Tiny Beautiful Things

Adapted for the stage by Nia Vardalos, from the book by Cheryl Strayed. Co-conceived by Marshall Heyman and Nia Vardalos. A Queensland Theatre Production, in association with Trish Wadley Productions. Director: Lee Lewis. Belvoir Street Theatre. 1 Feb – 2 Mar, 2024

Reviewed : February 4, 2024

Photo : Brett Boardman

Cheryl Strayed’s book Tiny Beautiful Things was published in 2012. It is a collection of letters she received and answered, anonymously, and unpaid, in an advice column called “Dear Sugar” on an online literary website. Topics ranged from mundane questions to lifetime sorrows.  When it was suggested to Canadian writer and actor Nia Vardalos that it might be adapted for the stage, Vardalos was astonished by the “raw and extraordinary candour” of both the writers of the letters and Strayed herself.

She managed to capture that ‘rawness’ and courage in her adaptation – and herself played the role of Sugar in its première in New York’s Public Theater in 2016 and again in 2017. It has since become one of the most produced plays in the world … yet, as transfer director Lee Lewis says, it is a play “like no other”.

Photo : Brett Boardman

Because this play has no linear plot, nor characters that relate based on a ‘motivation’ or ‘objective’. There are no scene changes as such, no real conflict. There are no multi-media effects. Yet this play is a truly moving piece of theatre – one that reaches into very dark places where it shines the light of hope.

There are four actors. Sugar is the constant. The other actors become the many people of different ages and backgrounds who wrote to Sugar over the two years Strayed worked on the column. They don’t ever meet each other. Yet they connect in the most personal ways. The only play I have seen that compares in any way is Duncan Macmillan’s Every Brilliant Thing, because that too was different and took the audience into difficult places.

The set is Sugar’s home, where she answers the letters on her laptop. Designer Simone Romaniuk uses the framework of the open plan living room and stairs of a two-storey house. Just the framework. The walls are not clad. Nothing is hidden in this space. It is as open as the letters Sugar receives and the replies she writes.  Littering the set is the accumulation of a family. Toys, dirty clothes, shoes on the floors. Appliances and crockery on the kitchen benches. Cat bowls on the kitchen floor. The freezer door left open. Games on the dining table – and Sugar’s laptop.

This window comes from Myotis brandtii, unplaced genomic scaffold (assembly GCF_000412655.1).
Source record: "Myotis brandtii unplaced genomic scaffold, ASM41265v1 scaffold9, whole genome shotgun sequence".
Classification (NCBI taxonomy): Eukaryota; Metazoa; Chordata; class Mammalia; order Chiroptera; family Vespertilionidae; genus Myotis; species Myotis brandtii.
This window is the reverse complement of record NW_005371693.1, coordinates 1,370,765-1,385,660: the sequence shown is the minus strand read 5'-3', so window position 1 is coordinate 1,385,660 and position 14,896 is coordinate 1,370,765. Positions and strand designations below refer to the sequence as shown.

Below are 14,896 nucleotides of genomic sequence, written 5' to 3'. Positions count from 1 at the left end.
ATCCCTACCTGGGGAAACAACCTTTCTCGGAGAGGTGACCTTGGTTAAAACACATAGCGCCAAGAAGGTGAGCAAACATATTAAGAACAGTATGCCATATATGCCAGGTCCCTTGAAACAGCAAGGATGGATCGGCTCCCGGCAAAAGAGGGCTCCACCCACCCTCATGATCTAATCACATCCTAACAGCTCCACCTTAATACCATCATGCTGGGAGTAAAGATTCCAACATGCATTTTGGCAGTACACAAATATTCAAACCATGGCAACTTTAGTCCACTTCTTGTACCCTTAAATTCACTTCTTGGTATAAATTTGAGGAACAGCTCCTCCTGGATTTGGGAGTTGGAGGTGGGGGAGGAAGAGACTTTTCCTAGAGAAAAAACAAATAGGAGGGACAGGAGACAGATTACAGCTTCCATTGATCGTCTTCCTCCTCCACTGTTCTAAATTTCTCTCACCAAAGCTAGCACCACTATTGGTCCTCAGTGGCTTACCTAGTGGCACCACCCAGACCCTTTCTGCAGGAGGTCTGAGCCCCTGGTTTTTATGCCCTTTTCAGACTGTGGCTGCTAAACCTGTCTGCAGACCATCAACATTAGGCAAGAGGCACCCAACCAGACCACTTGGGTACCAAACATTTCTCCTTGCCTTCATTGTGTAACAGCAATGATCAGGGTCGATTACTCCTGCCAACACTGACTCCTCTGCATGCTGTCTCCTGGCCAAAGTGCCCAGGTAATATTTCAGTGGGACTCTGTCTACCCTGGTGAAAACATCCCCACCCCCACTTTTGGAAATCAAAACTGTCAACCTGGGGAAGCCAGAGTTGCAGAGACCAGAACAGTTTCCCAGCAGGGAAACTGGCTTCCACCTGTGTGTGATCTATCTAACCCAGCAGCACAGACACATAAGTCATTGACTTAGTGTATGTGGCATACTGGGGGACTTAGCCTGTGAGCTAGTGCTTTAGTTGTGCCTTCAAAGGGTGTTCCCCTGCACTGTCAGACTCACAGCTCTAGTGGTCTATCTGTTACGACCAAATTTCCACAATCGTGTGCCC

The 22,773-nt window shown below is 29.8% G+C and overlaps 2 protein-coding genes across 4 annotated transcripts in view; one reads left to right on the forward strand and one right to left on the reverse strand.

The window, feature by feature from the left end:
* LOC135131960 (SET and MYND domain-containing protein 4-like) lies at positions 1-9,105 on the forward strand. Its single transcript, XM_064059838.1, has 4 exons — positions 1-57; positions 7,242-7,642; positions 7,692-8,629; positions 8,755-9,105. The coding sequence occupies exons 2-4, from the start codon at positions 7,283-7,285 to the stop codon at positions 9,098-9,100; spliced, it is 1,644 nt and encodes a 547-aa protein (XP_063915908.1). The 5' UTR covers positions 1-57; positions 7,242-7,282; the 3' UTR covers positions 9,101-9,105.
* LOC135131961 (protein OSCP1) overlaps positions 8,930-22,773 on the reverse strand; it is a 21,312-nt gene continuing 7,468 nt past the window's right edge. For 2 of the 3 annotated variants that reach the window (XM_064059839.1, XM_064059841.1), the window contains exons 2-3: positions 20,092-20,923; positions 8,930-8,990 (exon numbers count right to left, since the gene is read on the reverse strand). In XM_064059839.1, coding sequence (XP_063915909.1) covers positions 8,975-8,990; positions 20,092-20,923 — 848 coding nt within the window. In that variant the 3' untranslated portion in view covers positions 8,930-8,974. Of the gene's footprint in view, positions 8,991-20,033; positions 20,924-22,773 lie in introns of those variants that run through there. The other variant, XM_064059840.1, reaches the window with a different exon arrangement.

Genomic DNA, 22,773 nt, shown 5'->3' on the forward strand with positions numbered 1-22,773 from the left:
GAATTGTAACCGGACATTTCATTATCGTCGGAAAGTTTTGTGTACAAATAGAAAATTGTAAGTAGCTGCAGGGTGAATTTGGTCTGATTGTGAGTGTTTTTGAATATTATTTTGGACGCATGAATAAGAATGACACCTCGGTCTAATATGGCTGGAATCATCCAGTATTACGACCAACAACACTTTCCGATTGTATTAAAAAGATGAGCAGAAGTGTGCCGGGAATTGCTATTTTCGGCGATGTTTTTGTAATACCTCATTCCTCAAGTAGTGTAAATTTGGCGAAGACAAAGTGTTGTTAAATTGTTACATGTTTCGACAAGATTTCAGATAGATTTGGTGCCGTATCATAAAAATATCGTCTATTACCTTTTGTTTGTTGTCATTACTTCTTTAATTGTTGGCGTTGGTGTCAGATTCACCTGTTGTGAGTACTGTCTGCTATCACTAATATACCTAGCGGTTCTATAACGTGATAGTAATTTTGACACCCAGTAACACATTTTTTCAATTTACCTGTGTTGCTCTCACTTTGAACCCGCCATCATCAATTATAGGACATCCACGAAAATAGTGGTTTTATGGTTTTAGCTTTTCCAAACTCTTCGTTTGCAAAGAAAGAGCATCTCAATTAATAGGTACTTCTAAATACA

Photo : Brett Boardman

In this space Mandy McElhinney becomes Sugar. Stephen Geronimos, Nic Prior and Angela Nica Sullen are the letter writers, who move in and around the space, always on the stage, sometimes standing beside Sugar, or sitting on the kitchen as she tidies up, or drying the dishes she has left to drain.

They are still, silent, focused as Sugar answers a letter – then in a few short sentences quickly become one of the many people who sought advice. A wary teenager, a rape victim, a very angry man, a young Lothario, a grief-stricken father … never making eye contact, but always aware, as the letter writers themselves must have been as they searched Sugar’s replies for the one letter addressed to them.

McElhinney is constantly on the stage and constantly on the move – just as the multi-tasking mother, homemaker, writer, columnist she depicts. Moving to the laptop, but seldom sitting down, she ‘reads’ the writers in the words and style and tone they use. And as she answers, she goes about household tasks, picking up a pair of shoes here, or sniffing at a discarded shirt and stuffing it into a washing basket.

Photo : Brett Boardman

She stops at times, perhaps thinking of the right approach; or reacts quickly as if a specific word or phrase sparks a memory, then goes on picking up toys from the floor as she begins her answer; or stops mid-sentence to find the next word as she irons a martial arts uniform; or ponders over her last response as she makes the next day’s sandwiches and packs them into lunch boxes.

Obviously, every movement, every action, every change in her voice, every thoughtful expression, every painful memory, is strictly choreographed, yet McElhinney makes it seem perfectly natural – even remembering something she’s forgotten as she begins to climb the stairs to bed. Sugar is a beautiful role and McElhinney embodies every nuance of it.

Strayed’s answers to the letters are based on her own experiences – some are as moving and painful as the letters that prompted them. In them she references her mother’s death, her father’s rejection, her beastly grandfather, a red velvet dress trimmed with white lace … and shares the lessons she learnt from them …

“I’ve always written the column as if I were a naked woman standing in a field showing you everything but her face.”

Photo : Brett Boardman

Mandy McElhinney makes every one of those references as deeply real as Strayed must have felt them.

Four actors. Never relating. Only once or twice almost touching. Yet there is electricity between them, a current that travels through the audience eliciting a sniff here, a tear wiped away there, an almost inaudible gasp – and many silent nods.

Cheryl Strayed’s advice continues to reach across the world in this very special Australian production of Nia Vardalos’ delightfully different play.

First published in Stage Whispers magazine